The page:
HP settles with CSIRO over Wi-Fi suit

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HP settles with CSIRO over Wi-Fi suit

The CSIRO has one less target in its ongoing litigation battle with the big guns of the ICT industry over its claims to patents on Wi-Fi technology.

The Australian Government funded research organisation has confirmed it has settled with HP for an undisclosed sum.

"CSIRO can confirm that a settlement has been reached with Hewlett-Packard Company (HP) in relation to the wireless patent case," said CSIRO spokesperson Huw Morgan, in a brief statement.

"There will be no further comment at this time due to confidentiality and on-going litigation."

The Commonwealth Scientific and Industrial Research Organisation claims to have patented core elements of the technology used in 802.11a and 802.11g wireless devices.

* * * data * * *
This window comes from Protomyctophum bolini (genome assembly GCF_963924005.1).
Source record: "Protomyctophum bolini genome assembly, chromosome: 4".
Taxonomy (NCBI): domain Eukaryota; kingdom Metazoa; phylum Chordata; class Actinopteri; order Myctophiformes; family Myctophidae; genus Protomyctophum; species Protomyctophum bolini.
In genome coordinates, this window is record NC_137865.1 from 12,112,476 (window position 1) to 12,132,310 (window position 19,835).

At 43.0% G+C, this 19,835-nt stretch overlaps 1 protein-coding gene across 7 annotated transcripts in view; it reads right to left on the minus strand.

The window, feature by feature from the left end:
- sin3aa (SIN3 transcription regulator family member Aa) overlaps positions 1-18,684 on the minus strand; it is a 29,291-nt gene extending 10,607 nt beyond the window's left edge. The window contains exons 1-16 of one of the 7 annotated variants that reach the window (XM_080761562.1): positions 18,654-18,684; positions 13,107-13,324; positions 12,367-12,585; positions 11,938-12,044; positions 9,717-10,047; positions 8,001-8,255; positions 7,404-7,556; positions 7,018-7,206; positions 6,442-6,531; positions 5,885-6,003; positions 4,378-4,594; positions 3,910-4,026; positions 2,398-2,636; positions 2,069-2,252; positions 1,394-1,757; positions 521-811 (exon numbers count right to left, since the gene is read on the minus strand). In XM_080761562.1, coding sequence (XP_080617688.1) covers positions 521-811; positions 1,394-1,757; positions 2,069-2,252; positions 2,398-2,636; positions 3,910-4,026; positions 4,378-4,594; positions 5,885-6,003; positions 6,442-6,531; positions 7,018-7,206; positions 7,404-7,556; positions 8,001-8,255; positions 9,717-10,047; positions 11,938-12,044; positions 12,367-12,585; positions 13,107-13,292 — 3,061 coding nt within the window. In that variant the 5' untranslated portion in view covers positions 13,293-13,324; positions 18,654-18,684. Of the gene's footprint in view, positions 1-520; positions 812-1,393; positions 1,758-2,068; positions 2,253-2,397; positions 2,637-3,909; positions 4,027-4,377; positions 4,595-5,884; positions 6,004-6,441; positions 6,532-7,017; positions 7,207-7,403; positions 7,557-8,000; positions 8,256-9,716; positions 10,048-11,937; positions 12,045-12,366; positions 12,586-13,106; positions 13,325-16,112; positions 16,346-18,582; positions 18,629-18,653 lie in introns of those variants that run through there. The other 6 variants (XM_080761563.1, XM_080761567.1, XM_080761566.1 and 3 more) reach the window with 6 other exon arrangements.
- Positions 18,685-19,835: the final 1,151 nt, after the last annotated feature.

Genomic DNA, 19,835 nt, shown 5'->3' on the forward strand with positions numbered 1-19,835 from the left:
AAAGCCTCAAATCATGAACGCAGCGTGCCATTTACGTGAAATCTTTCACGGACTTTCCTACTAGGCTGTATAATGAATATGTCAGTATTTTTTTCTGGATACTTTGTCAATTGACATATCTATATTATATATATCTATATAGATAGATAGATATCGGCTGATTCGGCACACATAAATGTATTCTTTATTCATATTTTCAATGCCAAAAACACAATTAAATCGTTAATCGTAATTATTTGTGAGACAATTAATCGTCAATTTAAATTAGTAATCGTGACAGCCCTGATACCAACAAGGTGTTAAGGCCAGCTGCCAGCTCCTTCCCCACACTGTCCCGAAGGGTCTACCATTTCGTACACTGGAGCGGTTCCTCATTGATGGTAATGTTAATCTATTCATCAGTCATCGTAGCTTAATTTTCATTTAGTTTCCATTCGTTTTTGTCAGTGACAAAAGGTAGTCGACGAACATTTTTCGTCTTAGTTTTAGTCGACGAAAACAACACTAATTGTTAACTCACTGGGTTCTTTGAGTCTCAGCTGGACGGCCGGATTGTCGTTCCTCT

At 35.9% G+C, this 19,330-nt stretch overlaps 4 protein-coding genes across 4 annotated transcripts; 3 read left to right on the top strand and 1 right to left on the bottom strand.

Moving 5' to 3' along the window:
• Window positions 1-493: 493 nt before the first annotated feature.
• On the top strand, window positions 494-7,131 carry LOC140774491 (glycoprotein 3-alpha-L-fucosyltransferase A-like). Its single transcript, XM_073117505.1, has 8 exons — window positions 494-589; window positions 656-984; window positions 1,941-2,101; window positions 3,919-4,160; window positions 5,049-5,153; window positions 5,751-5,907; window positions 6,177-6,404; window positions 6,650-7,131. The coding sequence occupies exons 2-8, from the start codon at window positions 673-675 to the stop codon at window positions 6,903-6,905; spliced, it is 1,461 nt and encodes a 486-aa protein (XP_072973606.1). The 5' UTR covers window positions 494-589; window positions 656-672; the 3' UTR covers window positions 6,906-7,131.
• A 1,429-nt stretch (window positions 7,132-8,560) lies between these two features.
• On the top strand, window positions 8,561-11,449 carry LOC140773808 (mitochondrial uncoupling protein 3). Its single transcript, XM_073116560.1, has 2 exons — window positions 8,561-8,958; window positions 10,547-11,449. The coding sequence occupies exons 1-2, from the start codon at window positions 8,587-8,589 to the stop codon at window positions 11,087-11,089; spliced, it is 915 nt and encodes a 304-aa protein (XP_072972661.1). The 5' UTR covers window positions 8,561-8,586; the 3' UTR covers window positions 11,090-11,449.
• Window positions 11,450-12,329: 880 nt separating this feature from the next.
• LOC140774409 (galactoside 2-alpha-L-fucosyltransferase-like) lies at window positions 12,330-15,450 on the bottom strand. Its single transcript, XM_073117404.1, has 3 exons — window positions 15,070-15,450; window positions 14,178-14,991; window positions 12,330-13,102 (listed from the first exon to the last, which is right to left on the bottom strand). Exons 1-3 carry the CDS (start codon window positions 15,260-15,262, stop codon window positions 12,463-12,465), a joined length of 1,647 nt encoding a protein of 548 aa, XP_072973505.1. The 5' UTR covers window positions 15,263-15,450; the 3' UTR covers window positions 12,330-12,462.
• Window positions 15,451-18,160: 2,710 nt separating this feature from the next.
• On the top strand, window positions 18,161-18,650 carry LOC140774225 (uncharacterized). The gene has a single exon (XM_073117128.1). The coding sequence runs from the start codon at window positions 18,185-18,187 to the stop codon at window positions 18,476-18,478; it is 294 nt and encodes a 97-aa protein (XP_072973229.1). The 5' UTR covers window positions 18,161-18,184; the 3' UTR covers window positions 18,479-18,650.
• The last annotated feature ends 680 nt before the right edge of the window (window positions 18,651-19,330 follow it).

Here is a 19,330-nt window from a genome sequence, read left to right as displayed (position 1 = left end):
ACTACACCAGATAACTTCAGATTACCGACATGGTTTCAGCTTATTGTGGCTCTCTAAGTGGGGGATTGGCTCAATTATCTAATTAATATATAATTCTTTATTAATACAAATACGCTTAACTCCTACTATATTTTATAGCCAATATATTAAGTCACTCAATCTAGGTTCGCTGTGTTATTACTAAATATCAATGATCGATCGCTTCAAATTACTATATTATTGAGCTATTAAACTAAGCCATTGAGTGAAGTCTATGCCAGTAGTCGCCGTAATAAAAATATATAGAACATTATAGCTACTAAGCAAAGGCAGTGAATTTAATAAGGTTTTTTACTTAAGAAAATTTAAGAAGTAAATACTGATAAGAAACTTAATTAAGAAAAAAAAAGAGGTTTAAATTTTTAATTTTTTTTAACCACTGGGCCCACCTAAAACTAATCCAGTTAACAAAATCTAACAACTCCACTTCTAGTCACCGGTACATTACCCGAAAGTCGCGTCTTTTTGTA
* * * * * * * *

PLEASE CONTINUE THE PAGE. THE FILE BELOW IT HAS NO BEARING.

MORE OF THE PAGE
The CSIRO's US patent for Wireless LAN technology (US Patent 5487069) was granted in January 1996.

In June 2007, the CSIRO won a case in the US Federal Court against Japanese manufacturer Buffalo Technologies, the basis of which the research organisation has used to demand royalties from a broader set of manufacturers that market Wi-Fi equipment.

In December of last year the same court lifted the injunction banning Buffalo from selling its Wi-Fi wares until the outcome of CSIRO's patent claims are finalised.

HP was among several major technology vendors - including Apple, Intel, Dell, Microsoft and Netgear that have brought cases against CSIRO in an attempt to have the research organisation's patent invalidated.

The CSIRO had filed patent infringement suits against 3Com, Accton, Asus, Belkin, D-Link, Fujitsu, Marvell (manufacturers of Apple's iPod), Nintendo, SMC and Toshiba.

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